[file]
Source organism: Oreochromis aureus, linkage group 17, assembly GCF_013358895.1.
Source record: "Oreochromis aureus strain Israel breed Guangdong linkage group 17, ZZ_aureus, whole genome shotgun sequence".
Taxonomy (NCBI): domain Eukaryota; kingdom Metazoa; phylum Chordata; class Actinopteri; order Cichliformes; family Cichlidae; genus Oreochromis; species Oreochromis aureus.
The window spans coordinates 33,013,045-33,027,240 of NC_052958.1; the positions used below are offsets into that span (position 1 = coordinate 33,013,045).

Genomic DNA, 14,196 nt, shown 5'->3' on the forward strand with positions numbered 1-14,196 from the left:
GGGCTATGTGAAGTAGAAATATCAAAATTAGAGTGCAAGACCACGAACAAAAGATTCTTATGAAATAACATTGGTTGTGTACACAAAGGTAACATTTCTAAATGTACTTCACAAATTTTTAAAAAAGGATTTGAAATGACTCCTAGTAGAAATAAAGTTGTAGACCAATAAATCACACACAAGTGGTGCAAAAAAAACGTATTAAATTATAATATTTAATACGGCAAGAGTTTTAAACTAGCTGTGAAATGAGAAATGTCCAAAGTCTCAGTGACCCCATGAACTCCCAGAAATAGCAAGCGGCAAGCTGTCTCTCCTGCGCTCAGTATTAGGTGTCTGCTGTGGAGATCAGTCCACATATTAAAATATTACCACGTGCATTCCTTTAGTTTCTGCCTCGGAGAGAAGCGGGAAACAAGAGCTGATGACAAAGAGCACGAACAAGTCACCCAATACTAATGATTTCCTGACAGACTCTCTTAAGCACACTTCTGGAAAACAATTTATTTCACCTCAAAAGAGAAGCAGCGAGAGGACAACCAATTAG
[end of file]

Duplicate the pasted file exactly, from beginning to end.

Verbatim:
Source organism: Oreochromis aureus, linkage group 17, assembly GCF_013358895.1.
Source record: "Oreochromis aureus strain Israel breed Guangdong linkage group 17, ZZ_aureus, whole genome shotgun sequence".
Taxonomy (NCBI): domain Eukaryota; kingdom Metazoa; phylum Chordata; class Actinopteri; order Cichliformes; family Cichlidae; genus Oreochromis; species Oreochromis aureus.
The window spans coordinates 33,013,045-33,027,240 of NC_052958.1; the positions used below are offsets into that span (position 1 = coordinate 33,013,045).

Genomic DNA, 14,196 nt, shown 5'->3' on the forward strand with positions numbered 1-14,196 from the left:
GGGCTATGTGAAGTAGAAATATCAAAATTAGAGTGCAAGACCACGAACAAAAGATTCTTATGAAATAACATTGGTTGTGTACACAAAGGTAACATTTCTAAATGTACTTCACAAATTTTTAAAAAAGGATTTGAAATGACTCCTAGTAGAAATAAAGTTGTAGACCAATAAATCACACACAAGTGGTGCAAAAAAAACGTATTAAATTATAATATTTAATACGGCAAGAGTTTTAAACTAGCTGTGAAATGAGAAATGTCCAAAGTCTCAGTGACCCCATGAACTCCCAGAAATAGCAAGCGGCAAGCTGTCTCTCCTGCGCTCAGTATTAGGTGTCTGCTGTGGAGATCAGTCCACATATTAAAATATTACCACGTGCATTCCTTTAGTTTCTGCCTCGGAGAGAAGCGGGAAACAAGAGCTGATGACAAAGAGCACGAACAAGTCACCCAATACTAATGATTTCCTGACAGACTCTCTTAAGCACACTTCTGGAAAACAATTTATTTCACCTCAAAAGAGAAGCAGCGAGAGGACAACCAATTAG